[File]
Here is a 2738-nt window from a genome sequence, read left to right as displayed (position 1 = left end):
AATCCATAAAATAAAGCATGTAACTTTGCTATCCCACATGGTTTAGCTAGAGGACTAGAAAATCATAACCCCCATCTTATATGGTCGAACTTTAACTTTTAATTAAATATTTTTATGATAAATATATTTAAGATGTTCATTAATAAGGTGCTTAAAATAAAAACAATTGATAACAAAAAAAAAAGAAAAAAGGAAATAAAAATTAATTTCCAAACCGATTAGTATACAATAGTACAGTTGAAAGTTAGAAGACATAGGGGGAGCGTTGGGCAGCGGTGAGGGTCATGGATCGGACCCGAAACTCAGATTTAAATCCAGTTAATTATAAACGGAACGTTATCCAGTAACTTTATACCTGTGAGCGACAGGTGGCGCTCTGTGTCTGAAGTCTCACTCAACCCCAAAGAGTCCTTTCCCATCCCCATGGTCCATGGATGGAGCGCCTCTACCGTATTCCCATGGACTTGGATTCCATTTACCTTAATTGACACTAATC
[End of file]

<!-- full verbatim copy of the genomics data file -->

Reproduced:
Here is a 2738-nt window from a genome sequence, read left to right as displayed (position 1 = left end):
AATCCATAAAATAAAGCATGTAACTTTGCTATCCCACATGGTTTAGCTAGAGGACTAGAAAATCATAACCCCCATCTTATATGGTCGAACTTTAACTTTTAATTAAATATTTTTATGATAAATATATTTAAGATGTTCATTAATAAGGTGCTTAAAATAAAAACAATTGATAACAAAAAAAAAAGAAAAAAGGAAATAAAAATTAATTTCCAAACCGATTAGTATACAATAGTACAGTTGAAAGTTAGAAGACATAGGGGGAGCGTTGGGCAGCGGTGAGGGTCATGGATCGGACCCGAAACTCAGATTTAAATCCAGTTAATTATAAACGGAACGTTATCCAGTAACTTTATACCTGTGAGCGACAGGTGGCGCTCTGTGTCTGAAGTCTCACTCAACCCCAAAGAGTCCTTTCCCATCCCCATGGTCCATGGATGGAGCGCCTCTACCGTATTCCCATGGACTTGGATTCCATTTACCTTAATTGACACTAATC